Device Reviewed On: iPad Mini Retina
Graphics / Sound Rating:
Replay Value Rating:
“The only winning move is not to play.” WOPR, WarGames (1982)
This quote should go through the heads of everyone who plays First Strike, a game of nuclear warfare. Last empire standing wins – or at least doesn’t lose.
Players choose what country they are, which dictates their difficulty. The United States is well-armed and well-researched: they’re the “easy” difficulty, with smaller countries being more basic, all the way down to the “Impossible” North Korea.
Countries that the player holds can undertake various actions such as researching technology, building missiles, expanding to unclaimed land masses, and of course firing missiles, but they can only do one thing at a time, with a recharge time between actions. So, if a cluster of countries is undergoing actions, they may be juicy targets. Cruise missiles might be short-range weapons, but they can defend against incoming missiles, which makes them quite useful. IRBMs have limited utility due to their “middle child” status: good for nations within reasonable distance of the edges of one’s empire.
So, getting to build ICBMs first and fastest is key because they can hit pretty much anywhere on Earth, but that long reload time hurts. Individual missiles can be fired, or a “First Strike” can be deployed, which fires everything that can be fired at a general area. It’s actually a relatively simple game once everything is figured out. It’s a very approachable method of real-time strategy, and the progressive unlocks help out a lot when the game gets more challenging with many countries.
First Strike is a gorgeous game, with an overarching view of the entire Earth and the interface appearing inside of it. Any GUI options appear as radial menus that exist in the game world, and options are intelligently grouped. However, it can be challenging to see just who is who, which countries/alliances are where, where any enemy countries are holed up, and just what is going on with them. It’s not the easiest situation to deal with, and I have had situations where a single country has been able to hide out from me because it was impossible to tell where my bases were and where enemies were. Bolder color choices to distinguish each country would help.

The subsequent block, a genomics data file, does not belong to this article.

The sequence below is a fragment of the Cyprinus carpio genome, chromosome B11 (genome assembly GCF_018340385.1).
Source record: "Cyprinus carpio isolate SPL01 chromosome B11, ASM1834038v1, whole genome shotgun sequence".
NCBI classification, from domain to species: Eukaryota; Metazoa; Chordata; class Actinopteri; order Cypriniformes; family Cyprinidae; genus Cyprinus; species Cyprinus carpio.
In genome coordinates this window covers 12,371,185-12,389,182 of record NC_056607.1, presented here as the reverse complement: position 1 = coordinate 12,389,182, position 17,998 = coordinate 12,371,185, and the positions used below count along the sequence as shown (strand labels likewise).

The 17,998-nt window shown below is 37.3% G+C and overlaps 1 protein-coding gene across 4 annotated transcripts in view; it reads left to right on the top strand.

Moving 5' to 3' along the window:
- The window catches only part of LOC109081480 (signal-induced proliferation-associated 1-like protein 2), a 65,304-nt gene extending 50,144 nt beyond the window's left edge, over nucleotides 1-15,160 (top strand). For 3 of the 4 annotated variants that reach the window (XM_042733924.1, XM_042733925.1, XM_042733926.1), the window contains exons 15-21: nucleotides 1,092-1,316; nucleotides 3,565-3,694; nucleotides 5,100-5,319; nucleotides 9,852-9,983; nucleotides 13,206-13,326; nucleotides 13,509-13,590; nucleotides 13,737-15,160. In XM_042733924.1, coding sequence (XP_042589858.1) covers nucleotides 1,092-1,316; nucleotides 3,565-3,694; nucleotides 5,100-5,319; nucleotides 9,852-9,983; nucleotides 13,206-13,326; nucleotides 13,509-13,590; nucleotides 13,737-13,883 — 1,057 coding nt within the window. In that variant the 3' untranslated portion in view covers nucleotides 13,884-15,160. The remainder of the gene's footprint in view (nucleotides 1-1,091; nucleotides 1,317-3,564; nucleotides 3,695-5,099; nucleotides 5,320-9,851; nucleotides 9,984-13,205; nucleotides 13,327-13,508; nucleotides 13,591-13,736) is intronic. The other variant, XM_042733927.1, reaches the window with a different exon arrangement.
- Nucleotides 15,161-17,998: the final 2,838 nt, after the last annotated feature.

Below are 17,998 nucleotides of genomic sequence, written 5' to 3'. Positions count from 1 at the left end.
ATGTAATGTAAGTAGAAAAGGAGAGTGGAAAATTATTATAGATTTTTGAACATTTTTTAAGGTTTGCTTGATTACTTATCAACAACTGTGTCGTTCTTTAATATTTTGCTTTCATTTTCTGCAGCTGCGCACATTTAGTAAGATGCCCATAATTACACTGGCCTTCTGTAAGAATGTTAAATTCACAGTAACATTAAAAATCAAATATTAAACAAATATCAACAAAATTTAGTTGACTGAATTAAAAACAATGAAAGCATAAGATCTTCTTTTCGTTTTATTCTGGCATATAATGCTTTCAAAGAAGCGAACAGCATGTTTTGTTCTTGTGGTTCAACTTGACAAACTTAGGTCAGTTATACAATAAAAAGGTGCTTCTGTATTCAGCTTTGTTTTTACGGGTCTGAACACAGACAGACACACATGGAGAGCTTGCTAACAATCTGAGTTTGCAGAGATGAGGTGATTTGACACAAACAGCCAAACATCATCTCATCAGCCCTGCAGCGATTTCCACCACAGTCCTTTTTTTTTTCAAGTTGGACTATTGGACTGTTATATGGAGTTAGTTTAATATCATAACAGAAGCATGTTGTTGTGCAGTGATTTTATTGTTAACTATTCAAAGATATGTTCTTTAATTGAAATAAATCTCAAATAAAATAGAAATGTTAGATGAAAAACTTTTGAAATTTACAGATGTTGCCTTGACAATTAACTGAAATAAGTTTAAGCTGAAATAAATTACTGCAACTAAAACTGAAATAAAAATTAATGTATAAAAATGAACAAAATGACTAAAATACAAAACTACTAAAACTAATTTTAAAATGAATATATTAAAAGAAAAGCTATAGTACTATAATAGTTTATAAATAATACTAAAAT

Interestingly, most of the social commentary seems to come from the way that players interpret the situation, rather than any conscious message that the game gives. There’s no reward for not striking first, or any punishment for being the aggressor. The default situation is just to be prepared for when the missiles go flying, because they will. It’s kind of a sad world, and it makes it so that pretty much the only way to ‘win’ as a small nation is to be smarter.
But it’s fascinating seeing all of this at a macro level, and that players are allowed to take this situation, play a game inside of it, and take whatever lessons they may, is an interesting way to approach this topic. And hey, First Strike is a game with a message that doesn’t forget that it’s a game.
Tagged with: $3.99, Blindflug Studios, First Strike, Games, iPad, nuclear war, real time strategy